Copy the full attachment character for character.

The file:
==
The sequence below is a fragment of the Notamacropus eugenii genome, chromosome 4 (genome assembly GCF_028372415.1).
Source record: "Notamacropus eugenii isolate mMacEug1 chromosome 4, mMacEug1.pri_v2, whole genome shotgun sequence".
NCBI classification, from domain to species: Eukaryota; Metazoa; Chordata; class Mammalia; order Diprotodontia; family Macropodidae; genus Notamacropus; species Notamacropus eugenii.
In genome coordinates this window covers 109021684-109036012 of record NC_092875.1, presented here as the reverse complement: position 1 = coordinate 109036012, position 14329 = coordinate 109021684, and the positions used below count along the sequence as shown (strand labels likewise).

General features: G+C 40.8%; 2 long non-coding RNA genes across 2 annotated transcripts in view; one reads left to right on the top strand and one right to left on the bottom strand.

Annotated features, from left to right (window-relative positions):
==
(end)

The sequence below is a fragment of the Notamacropus eugenii genome, chromosome 4 (genome assembly GCF_028372415.1).
Source record: "Notamacropus eugenii isolate mMacEug1 chromosome 4, mMacEug1.pri_v2, whole genome shotgun sequence".
NCBI classification, from domain to species: Eukaryota; Metazoa; Chordata; class Mammalia; order Diprotodontia; family Macropodidae; genus Notamacropus; species Notamacropus eugenii.
In genome coordinates this window covers 109021684-109036012 of record NC_092875.1, presented here as the reverse complement: position 1 = coordinate 109036012, position 14329 = coordinate 109021684, and the positions used below count along the sequence as shown (strand labels likewise).

General features: G+C 40.8%; 2 long non-coding RNA genes across 2 annotated transcripts in view; one reads left to right on the top strand and one right to left on the bottom strand.

Annotated features, from left to right (window-relative positions):